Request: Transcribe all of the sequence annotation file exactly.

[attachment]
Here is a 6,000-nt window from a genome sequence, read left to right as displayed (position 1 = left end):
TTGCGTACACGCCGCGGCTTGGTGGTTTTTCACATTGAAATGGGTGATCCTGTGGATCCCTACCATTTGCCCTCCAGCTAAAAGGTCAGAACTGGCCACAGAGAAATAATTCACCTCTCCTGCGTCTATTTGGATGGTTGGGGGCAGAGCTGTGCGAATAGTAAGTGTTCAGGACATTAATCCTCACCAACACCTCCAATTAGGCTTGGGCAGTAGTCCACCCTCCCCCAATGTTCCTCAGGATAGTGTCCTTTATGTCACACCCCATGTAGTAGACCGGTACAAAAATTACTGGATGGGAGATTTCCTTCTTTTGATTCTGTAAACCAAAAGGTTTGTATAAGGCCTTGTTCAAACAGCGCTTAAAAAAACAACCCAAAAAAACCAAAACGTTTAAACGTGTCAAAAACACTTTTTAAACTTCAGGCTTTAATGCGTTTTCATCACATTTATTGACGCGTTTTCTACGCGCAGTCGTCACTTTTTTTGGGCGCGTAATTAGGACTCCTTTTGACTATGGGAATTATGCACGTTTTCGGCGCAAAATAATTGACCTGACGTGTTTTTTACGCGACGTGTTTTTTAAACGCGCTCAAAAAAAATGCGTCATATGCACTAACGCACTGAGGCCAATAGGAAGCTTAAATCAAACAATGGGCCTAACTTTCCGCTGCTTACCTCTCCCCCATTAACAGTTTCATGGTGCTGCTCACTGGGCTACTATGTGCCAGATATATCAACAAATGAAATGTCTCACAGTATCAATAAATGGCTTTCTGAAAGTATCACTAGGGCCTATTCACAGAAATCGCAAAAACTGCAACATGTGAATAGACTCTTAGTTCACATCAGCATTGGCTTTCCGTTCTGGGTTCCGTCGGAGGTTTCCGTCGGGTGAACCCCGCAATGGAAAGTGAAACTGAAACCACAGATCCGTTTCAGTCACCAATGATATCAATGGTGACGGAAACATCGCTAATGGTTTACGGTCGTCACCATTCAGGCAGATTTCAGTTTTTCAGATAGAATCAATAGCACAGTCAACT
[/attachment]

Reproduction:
Here is a 6,000-nt window from a genome sequence, read left to right as displayed (position 1 = left end):
TTGCGTACACGCCGCGGCTTGGTGGTTTTTCACATTGAAATGGGTGATCCTGTGGATCCCTACCATTTGCCCTCCAGCTAAAAGGTCAGAACTGGCCACAGAGAAATAATTCACCTCTCCTGCGTCTATTTGGATGGTTGGGGGCAGAGCTGTGCGAATAGTAAGTGTTCAGGACATTAATCCTCACCAACACCTCCAATTAGGCTTGGGCAGTAGTCCACCCTCCCCCAATGTTCCTCAGGATAGTGTCCTTTATGTCACACCCCATGTAGTAGACCGGTACAAAAATTACTGGATGGGAGATTTCCTTCTTTTGATTCTGTAAACCAAAAGGTTTGTATAAGGCCTTGTTCAAACAGCGCTTAAAAAAACAACCCAAAAAAACCAAAACGTTTAAACGTGTCAAAAACACTTTTTAAACTTCAGGCTTTAATGCGTTTTCATCACATTTATTGACGCGTTTTCTACGCGCAGTCGTCACTTTTTTTGGGCGCGTAATTAGGACTCCTTTTGACTATGGGAATTATGCACGTTTTCGGCGCAAAATAATTGACCTGACGTGTTTTTTACGCGACGTGTTTTTTAAACGCGCTCAAAAAAAATGCGTCATATGCACTAACGCACTGAGGCCAATAGGAAGCTTAAATCAAACAATGGGCCTAACTTTCCGCTGCTTACCTCTCCCCCATTAACAGTTTCATGGTGCTGCTCACTGGGCTACTATGTGCCAGATATATCAACAAATGAAATGTCTCACAGTATCAATAAATGGCTTTCTGAAAGTATCACTAGGGCCTATTCACAGAAATCGCAAAAACTGCAACATGTGAATAGACTCTTAGTTCACATCAGCATTGGCTTTCCGTTCTGGGTTCCGTCGGAGGTTTCCGTCGGGTGAACCCCGCAATGGAAAGTGAAACTGAAACCACAGATCCGTTTCAGTCACCAATGATATCAATGGTGACGGAAACATCGCTAATGGTTTACGGTCGTCACCATTCAGGCAGATTTCAGTTTTTCAGATAGAATCAATAGCACAGTCAACT